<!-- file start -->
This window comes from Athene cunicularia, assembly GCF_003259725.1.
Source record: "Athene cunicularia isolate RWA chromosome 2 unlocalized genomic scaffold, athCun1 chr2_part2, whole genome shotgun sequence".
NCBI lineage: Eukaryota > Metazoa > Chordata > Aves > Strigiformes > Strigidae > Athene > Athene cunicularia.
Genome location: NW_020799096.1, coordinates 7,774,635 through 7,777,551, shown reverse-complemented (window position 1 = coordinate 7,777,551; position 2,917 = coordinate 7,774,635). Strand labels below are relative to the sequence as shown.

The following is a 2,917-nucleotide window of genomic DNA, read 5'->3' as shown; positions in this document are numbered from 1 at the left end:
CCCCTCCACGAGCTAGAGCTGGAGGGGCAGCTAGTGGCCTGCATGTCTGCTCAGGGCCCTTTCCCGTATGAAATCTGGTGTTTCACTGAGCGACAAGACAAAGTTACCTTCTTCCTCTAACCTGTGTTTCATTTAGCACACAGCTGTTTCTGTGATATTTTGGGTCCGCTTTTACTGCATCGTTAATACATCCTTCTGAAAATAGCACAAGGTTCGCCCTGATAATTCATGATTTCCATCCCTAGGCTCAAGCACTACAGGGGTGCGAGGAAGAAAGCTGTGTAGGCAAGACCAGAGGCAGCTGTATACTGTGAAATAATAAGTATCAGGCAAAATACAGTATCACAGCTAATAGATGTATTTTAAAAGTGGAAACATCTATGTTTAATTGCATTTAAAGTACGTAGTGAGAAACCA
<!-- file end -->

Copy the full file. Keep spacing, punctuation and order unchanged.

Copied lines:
This window comes from Athene cunicularia, assembly GCF_003259725.1.
Source record: "Athene cunicularia isolate RWA chromosome 2 unlocalized genomic scaffold, athCun1 chr2_part2, whole genome shotgun sequence".
NCBI lineage: Eukaryota > Metazoa > Chordata > Aves > Strigiformes > Strigidae > Athene > Athene cunicularia.
Genome location: NW_020799096.1, coordinates 7,774,635 through 7,777,551, shown reverse-complemented (window position 1 = coordinate 7,777,551; position 2,917 = coordinate 7,774,635). Strand labels below are relative to the sequence as shown.

The following is a 2,917-nucleotide window of genomic DNA, read 5'->3' as shown; positions in this document are numbered from 1 at the left end:
CCCCTCCACGAGCTAGAGCTGGAGGGGCAGCTAGTGGCCTGCATGTCTGCTCAGGGCCCTTTCCCGTATGAAATCTGGTGTTTCACTGAGCGACAAGACAAAGTTACCTTCTTCCTCTAACCTGTGTTTCATTTAGCACACAGCTGTTTCTGTGATATTTTGGGTCCGCTTTTACTGCATCGTTAATACATCCTTCTGAAAATAGCACAAGGTTCGCCCTGATAATTCATGATTTCCATCCCTAGGCTCAAGCACTACAGGGGTGCGAGGAAGAAAGCTGTGTAGGCAAGACCAGAGGCAGCTGTATACTGTGAAATAATAAGTATCAGGCAAAATACAGTATCACAGCTAATAGATGTATTTTAAAAGTGGAAACATCTATGTTTAATTGCATTTAAAGTACGTAGTGAGAAACCA